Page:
Dopamine (DA) has a role in the pathophysiology of schizophrenia and addiction. Imaging studies have indicated that striatal DA release is increased in schizophrenia, predominantly in the precommissural caudate (preDCA), and blunted in addiction, mostly in the ventral striatum (VST). Therefore, we aimed to measure striatal DA release in patients with comorbid schizophrenia and substance dependence. We used (11 C)raclopride positron emission tomography and an amphetamine challenge to measure baseline DA D 2 -receptor availability (BP ND) and its percent change post-amphetamine (ΔBP ND, to index amphetamine-induced DA release) in striatal subregions in 11 unmedicated, drug-free patients with both schizophrenia and substance dependence, and 15 healthy controls. There were no significant group differences in baseline BP ND. Linear mixed modeling using ΔBP ND as the dependent variable and striatal region of interest as a repeated measure indicated a significant main effect of diagnosis, F(1, 24)=8.38, P=0.008, with significantly smaller ΔBP ND in patients in all striatal subregions (all P≤0.04) except VST. Among patients, change in positive symptoms after amphetamine was significantly associated with ΔBP ND in the preDCA (r s =0.69, P=0.03) and VST (r s =0.64, P=0.05). In conclusion, patients with comorbid schizophrenia and substance dependence showed significant blunting of striatal DA release, in contrast to what has been found in schizophrenia without substance dependence. Despite this blunting, DA release was associated with the transient amphetamine-induced positive-symptom change, as observed in schizophrenia. This is the first description of a group of patients with schizophrenia who display low presynaptic DA release, yet show a psychotic reaction to increases in D 2 stimulation, suggesting abnormal postsynaptic D 2 function.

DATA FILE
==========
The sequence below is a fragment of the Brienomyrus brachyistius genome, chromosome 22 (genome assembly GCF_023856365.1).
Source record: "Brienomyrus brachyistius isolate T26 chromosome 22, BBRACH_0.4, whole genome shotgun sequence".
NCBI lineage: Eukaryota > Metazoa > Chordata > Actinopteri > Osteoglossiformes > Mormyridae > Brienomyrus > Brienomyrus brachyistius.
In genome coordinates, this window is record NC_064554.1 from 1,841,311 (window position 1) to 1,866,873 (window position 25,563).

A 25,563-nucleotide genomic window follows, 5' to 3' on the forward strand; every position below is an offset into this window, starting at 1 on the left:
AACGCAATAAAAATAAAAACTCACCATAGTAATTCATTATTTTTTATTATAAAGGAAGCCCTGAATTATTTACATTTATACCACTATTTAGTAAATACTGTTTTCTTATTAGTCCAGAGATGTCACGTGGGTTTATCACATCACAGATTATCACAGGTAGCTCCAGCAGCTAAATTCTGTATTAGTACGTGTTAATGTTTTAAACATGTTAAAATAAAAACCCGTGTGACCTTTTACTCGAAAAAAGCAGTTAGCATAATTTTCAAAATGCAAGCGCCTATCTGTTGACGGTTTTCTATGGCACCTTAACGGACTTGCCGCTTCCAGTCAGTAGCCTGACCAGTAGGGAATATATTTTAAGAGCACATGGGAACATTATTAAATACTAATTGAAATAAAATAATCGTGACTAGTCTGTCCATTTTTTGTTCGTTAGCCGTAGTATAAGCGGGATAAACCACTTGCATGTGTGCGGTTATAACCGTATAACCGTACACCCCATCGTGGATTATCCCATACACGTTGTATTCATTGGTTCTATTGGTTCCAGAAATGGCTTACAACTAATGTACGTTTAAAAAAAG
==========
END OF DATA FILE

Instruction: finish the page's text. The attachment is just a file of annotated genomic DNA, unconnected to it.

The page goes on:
All Science Journal Classification (ASJC) codes
- Molecular Biology
- Psychiatry and Mental health
- Cellular and Molecular Neuroscience
- drug dependence